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Duttaroy, A.K. Gut Microbiota and Cardiovascular Disease. Encyclopedia. Available online: https://encyclopedia.pub/entry/7692 (accessed on 18 June 2024).
Duttaroy AK. Gut Microbiota and Cardiovascular Disease. Encyclopedia. Available at: https://encyclopedia.pub/entry/7692. Accessed June 18, 2024.
Duttaroy, Asim K.. "Gut Microbiota and Cardiovascular Disease" Encyclopedia, https://encyclopedia.pub/entry/7692 (accessed June 18, 2024).
Duttaroy, A.K. (2021, March 02). Gut Microbiota and Cardiovascular Disease. In Encyclopedia. https://encyclopedia.pub/entry/7692
Duttaroy, Asim K.. "Gut Microbiota and Cardiovascular Disease." Encyclopedia. Web. 02 March, 2021.
Gut Microbiota and Cardiovascular Disease
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Emerging data have demonstrated a strong association between the gut microbiota and the development of cardiovascular disease (CVD) risk factors such as atherosclerosis, inflammation, obesity, insulin resistance, platelet hyperactivity, and plasma lipid abnormalities. Several studies in humans and animal models have demonstrated an association between gut microbial metabolites such as trimethylamine-N-oxide (TMAO), short-chain fatty acids, and bile acid metabolites (amino acid breakdown products) with CVD. Human blood platelets are a critical contributor to the hemostatic process. Besides, these blood cells play a crucial role in developing atherosclerosis and, finally, contribute to cardiac events. Since the TMAO, and other metabolites of the gut microbiota, are associated with platelet hyperactivity, lipid disorders, and oxidative stress, the diet-gut microbiota interactions have become an important research area in the cardiovascular field. The gut microbiota and their metabolites may be targeted for the therapeutic benefit of CVD from a clinical perspective.

platelet microbiota CVD TMAO TMA platelet hyperactivity GPIIb-IIIa atherosclerosis hypertension polyphenols short-chain fatty acids

1. Introduction

Cardiovascular disease (CVD) is the single biggest contributor to global mortality [1]. CVD encompasses multiple disorders, including atherosclerosis, hypertension, platelet hyperactivity, stroke, hyperlipidemia, and heart failure [2]. Although genetic and other health conditions are intimately involved, the diet-gut microbiome interactions are increasingly recognized for their contribution to CVD development and progression. Several studies showed an association between gut microbiota and their metabolites with CVD risk factors such as hyperlipidemia, overweight, inflammation, hypertension, and platelet hyperactivity [3], highlighting the intricate relationship between diet, gut microbiota, and CVD [3][4]. In addition to their roles in hemostasis and thrombosis, hyperactive platelets are also important mediators of atherosclerosis. There is strong evidence of platelet hyperactivity in conditions like diabetes, smoking, sedentary lifestyles, aging, obesity, certain gut metabolites, and an unhealthy diet [5][6][7].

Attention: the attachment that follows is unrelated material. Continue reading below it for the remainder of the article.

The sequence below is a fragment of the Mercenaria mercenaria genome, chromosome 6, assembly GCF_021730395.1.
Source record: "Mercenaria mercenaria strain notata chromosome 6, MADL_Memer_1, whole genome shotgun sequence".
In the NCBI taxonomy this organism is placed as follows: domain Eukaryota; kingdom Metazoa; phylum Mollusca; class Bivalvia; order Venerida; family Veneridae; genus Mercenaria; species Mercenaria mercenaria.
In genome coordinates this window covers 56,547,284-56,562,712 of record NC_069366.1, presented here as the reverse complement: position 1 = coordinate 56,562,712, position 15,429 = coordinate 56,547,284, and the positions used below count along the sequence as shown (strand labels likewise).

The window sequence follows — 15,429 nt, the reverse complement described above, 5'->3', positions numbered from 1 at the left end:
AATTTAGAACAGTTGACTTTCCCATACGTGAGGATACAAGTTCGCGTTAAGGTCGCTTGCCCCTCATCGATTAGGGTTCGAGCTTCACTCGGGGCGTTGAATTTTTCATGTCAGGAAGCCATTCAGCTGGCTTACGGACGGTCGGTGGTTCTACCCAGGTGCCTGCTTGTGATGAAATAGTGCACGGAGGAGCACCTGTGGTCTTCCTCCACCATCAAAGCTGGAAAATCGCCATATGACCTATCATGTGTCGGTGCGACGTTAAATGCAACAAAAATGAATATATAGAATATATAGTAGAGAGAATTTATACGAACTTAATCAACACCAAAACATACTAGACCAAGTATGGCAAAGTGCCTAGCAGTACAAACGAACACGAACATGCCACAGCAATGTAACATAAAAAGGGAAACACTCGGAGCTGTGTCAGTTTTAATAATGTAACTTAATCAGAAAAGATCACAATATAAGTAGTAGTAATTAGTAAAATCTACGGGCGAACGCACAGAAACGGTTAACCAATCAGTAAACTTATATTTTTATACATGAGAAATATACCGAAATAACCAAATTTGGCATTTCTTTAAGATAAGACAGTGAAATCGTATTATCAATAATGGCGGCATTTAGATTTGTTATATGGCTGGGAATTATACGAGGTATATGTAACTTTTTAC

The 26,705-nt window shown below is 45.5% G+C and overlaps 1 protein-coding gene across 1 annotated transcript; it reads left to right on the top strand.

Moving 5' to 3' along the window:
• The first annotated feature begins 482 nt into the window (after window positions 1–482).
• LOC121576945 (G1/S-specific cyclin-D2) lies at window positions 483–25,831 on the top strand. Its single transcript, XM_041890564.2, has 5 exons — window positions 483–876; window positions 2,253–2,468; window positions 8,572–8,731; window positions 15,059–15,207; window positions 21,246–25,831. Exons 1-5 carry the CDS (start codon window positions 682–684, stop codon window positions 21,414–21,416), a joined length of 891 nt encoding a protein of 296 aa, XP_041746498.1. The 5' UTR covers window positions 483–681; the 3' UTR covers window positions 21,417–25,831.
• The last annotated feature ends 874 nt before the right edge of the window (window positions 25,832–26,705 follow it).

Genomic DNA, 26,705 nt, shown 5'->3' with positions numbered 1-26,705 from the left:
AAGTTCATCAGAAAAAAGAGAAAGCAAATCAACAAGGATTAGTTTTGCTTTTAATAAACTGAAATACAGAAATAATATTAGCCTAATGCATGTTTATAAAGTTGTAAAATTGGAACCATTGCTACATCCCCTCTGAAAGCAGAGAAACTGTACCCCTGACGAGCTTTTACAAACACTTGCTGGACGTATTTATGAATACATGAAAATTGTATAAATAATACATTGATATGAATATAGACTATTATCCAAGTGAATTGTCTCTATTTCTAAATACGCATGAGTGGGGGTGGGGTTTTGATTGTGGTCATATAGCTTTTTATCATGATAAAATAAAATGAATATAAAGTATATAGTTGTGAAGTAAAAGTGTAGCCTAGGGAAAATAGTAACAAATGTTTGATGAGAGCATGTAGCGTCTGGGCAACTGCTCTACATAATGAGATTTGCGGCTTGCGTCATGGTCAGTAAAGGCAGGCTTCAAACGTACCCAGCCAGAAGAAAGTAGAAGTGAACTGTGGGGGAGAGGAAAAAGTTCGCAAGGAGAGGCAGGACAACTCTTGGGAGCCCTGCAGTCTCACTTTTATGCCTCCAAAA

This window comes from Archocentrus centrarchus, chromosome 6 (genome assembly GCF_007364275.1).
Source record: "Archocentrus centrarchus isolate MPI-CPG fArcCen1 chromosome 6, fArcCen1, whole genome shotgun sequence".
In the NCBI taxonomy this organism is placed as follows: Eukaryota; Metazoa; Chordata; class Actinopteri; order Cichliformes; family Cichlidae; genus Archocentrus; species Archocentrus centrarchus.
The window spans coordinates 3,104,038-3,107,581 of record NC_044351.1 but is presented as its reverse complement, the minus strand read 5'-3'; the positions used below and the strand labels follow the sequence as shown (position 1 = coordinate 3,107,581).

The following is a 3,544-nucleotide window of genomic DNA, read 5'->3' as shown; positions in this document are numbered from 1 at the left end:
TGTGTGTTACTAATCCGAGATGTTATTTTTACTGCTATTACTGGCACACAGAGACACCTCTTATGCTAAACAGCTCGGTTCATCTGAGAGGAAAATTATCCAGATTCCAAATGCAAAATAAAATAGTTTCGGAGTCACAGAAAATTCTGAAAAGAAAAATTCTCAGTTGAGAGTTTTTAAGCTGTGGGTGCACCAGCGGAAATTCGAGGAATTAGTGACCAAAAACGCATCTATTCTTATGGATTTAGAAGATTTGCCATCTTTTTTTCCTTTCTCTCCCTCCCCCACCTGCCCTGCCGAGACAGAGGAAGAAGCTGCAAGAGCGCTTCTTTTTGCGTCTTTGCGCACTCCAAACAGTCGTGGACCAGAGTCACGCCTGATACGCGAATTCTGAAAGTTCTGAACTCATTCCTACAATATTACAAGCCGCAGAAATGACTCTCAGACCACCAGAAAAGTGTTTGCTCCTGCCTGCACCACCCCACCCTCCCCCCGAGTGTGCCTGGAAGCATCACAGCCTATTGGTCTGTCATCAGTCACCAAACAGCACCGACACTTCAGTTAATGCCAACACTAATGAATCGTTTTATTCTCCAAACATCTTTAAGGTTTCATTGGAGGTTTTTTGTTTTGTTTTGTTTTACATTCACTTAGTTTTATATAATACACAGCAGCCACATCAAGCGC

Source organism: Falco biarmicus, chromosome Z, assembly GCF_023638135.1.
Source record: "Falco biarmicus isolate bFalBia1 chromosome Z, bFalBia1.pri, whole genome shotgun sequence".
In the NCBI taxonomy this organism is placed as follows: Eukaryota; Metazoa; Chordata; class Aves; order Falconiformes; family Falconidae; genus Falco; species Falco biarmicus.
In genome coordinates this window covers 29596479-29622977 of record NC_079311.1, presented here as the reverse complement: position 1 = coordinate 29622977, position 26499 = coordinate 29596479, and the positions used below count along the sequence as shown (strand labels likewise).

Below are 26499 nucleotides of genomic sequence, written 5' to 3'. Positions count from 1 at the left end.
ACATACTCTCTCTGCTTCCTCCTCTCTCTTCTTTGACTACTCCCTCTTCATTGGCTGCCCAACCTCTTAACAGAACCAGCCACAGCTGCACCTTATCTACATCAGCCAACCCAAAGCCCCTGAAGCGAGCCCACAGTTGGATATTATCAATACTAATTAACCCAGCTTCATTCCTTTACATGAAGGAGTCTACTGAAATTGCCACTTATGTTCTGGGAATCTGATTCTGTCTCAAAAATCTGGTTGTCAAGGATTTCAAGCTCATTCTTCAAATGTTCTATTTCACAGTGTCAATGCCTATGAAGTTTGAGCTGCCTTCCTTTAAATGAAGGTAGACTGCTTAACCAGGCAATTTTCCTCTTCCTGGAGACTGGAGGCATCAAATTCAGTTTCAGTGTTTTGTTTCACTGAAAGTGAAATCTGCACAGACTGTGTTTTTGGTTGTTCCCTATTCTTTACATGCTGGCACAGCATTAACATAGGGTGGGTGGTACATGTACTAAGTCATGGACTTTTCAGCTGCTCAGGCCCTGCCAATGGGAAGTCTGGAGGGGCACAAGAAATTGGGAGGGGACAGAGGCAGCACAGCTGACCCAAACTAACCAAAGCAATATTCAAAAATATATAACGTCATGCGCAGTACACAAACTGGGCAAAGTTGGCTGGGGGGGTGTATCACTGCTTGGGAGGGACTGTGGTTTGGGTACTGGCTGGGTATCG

Within the human body reside trillions of different microbes, collectively referred to as the human microbiota. The largest microbe population is found in the gut, containing 100 trillion microbes of at least 1000 different bacterial species. Sufficient data indicates that the gut microbiome regulates numerous physiological functions, immune system, cardiovascular system, intestinal function, and absorption and metabolism of nutrients and their metabolites. Several studies have implicated gut dysbiosis in CVD pathology, including atherosclerosis, hypertension, platelet hyperactivity, abnormal lipid metabolism, and vascular dysfunction [8]. Gut dysbiosis is an essential factor responsible for critical CVD risk factors such as atherosclerosis, hypertension, and platelet hyperactivity [9].

Emerging evidence suggests that targeting the gut microbiota and their metabolites can be an effective strategy in the treatment and prevention of CVD [9][10][11]. Numerous metabolites are produced by different gut microbiota species, depending on the diet and the microbiome composition, which affect human health. Among the gut microbiota metabolites, short-chain fatty acids (SCFAs), secondary metabolites of bile acid, and trimethyl-N-oxide (TMAO) are important modulatory factors for various diseases. Plasma levels of TMAO significantly contribute to platelet hyperactivity, abnormal plasma lipids, obesity, and insulin resistance [3][8]. TMAO increases CVD risk factors by altering cholesterol and bile acid metabolism, activating inflammatory pathways, and promoting foam cell formation and platelet hyperactivation, whereas SCFAs contribute to atherosclerosis and hypertension process by different mechanisms. Thus, it is important to investigate cellular signaling involving the gut microbiota metabolites in physiology and pathological states to understand their roles in human health and disease. There is a complex association between gut microbiota, their metabolites, and biological processes affecting CVD risk. Therefore, an in-depth understanding of the roles of the gut microbiota and their metabolites on CVD progression and pathogenesis will help us develop therapeutic potential in the future.

2. Roles of the Gut Microbiota in the Atherosclerosis Process